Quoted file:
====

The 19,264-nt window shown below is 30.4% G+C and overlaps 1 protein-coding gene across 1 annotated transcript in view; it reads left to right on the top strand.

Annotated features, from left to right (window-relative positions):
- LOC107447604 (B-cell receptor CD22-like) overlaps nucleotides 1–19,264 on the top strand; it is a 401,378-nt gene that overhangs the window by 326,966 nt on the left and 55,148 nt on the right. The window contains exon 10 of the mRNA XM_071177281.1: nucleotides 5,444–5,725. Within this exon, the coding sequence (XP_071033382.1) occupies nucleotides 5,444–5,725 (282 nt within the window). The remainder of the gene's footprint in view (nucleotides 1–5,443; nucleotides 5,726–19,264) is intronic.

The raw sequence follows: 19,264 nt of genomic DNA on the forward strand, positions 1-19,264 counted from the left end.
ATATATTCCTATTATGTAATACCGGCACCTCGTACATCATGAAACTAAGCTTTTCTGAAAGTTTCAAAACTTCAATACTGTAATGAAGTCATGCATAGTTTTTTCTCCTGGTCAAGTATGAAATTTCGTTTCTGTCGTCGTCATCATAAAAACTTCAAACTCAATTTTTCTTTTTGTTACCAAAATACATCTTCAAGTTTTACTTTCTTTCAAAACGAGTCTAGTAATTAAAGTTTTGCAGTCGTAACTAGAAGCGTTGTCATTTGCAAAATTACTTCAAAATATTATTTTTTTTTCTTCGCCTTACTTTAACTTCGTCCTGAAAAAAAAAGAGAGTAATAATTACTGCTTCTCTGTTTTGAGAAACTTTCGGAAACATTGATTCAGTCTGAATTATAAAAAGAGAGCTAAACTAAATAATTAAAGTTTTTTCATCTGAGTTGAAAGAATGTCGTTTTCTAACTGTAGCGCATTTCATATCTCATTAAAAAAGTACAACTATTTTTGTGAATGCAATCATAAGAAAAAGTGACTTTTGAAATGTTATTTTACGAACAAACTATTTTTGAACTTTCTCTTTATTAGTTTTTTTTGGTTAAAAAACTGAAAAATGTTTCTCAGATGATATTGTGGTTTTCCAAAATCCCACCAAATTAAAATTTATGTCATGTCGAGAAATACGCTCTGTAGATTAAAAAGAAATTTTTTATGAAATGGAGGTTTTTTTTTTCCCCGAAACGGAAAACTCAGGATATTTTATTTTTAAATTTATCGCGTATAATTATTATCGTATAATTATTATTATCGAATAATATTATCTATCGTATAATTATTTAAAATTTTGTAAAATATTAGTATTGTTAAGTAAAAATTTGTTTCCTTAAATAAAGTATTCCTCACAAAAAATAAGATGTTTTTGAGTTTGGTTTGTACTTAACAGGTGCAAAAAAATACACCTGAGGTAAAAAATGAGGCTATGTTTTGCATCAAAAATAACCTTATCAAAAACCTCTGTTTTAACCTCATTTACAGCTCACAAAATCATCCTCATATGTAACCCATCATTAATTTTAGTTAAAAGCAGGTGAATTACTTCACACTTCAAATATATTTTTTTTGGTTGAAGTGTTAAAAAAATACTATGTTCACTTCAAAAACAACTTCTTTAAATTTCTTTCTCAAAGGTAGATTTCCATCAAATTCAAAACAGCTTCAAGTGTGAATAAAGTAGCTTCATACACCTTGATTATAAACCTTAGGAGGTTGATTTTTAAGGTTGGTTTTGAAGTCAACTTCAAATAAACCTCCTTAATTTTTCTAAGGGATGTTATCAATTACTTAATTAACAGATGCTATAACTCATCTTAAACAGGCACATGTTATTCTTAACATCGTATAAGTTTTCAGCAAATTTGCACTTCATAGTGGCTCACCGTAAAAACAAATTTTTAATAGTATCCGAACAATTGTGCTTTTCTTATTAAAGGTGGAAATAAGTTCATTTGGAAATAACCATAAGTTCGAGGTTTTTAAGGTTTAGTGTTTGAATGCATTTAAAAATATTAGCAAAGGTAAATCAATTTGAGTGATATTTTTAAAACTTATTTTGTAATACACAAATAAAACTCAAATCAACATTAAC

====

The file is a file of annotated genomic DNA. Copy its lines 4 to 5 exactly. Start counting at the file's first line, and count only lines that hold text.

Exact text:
The raw sequence follows: 19,264 nt of genomic DNA on the forward strand, positions 1-19,264 counted from the left end.
ATATATTCCTATTATGTAATACCGGCACCTCGTACATCATGAAACTAAGCTTTTCTGAAAGTTTCAAAACTTCAATACTGTAATGAAGTCATGCATAGTTTTTTCTCCTGGTCAAGTATGAAATTTCGTTTCTGTCGTCGTCATCATAAAAACTTCAAACTCAATTTTTCTTTTTGTTACCAAAATACATCTTCAAGTTTTACTTTCTTTCAAAACGAGTCTAGTAATTAAAGTTTTGCAGTCGTAACTAGAAGCGTTGTCATTTGCAAAATTACTTCAAAATATTATTTTTTTTTCTTCGCCTTACTTTAACTTCGTCCTGAAAAAAAAAGAGAGTAATAATTACTGCTTCTCTGTTTTGAGAAACTTTCGGAAACATTGATTCAGTCTGAATTATAAAAAGAGAGCTAAACTAAATAATTAAAGTTTTTTCATCTGAGTTGAAAGAATGTCGTTTTCTAACTGTAGCGCATTTCATATCTCATTAAAAAAGTACAACTATTTTTGTGAATGCAATCATAAGAAAAAGTGACTTTTGAAATGTTATTTTACGAACAAACTATTTTTGAACTTTCTCTTTATTAGTTTTTTTTGGTTAAAAAACTGAAAAATGTTTCTCAGATGATATTGTGGTTTTCCAAAATCCCACCAAATTAAAATTTATGTCATGTCGAGAAATACGCTCTGTAGATTAAAAAGAAATTTTTTATGAAATGGAGGTTTTTTTTTTCCCCGAAACGGAAAACTCAGGATATTTTATTTTTAAATTTATCGCGTATAATTATTATCGTATAATTATTATTATCGAATAATATTATCTATCGTATAATTATTTAAAATTTTGTAAAATATTAGTATTGTTAAGTAAAAATTTGTTTCCTTAAATAAAGTATTCCTCACAAAAAATAAGATGTTTTTGAGTTTGGTTTGTACTTAACAGGTGCAAAAAAATACACCTGAGGTAAAAAATGAGGCTATGTTTTGCATCAAAAATAACCTTATCAAAAACCTCTGTTTTAACCTCATTTACAGCTCACAAAATCATCCTCATATGTAACCCATCATTAATTTTAGTTAAAAGCAGGTGAATTACTTCACACTTCAAATATATTTTTTTTGGTTGAAGTGTTAAAAAAATACTATGTTCACTTCAAAAACAACTTCTTTAAATTTCTTTCTCAAAGGTAGATTTCCATCAAATTCAAAACAGCTTCAAGTGTGAATAAAGTAGCTTCATACACCTTGATTATAAACCTTAGGAGGTTGATTTTTAAGGTTGGTTTTGAAGTCAACTTCAAATAAACCTCCTTAATTTTTCTAAGGGATGTTATCAATTACTTAATTAACAGATGCTATAACTCATCTTAAACAGGCACATGTTATTCTTAACATCGTATAAGTTTTCAGCAAATTTGCACTTCATAGTGGCTCACCGTAAAAACAAATTTTTAATAGTATCCGAACAATTGTGCTTTTCTTATTAAAGGTGGAAATAAGTTCATTTGGAAATAACCATAAGTTCGAGGTTTTTAAGGTTTAGTGTTTGAATGCATTTAAAAATATTAGCAAAGGTAAATCAATTTGAGTGATATTTTTAAAACTTATTTTGTAATACACAAATAAAACTCAAATCAACATTAAC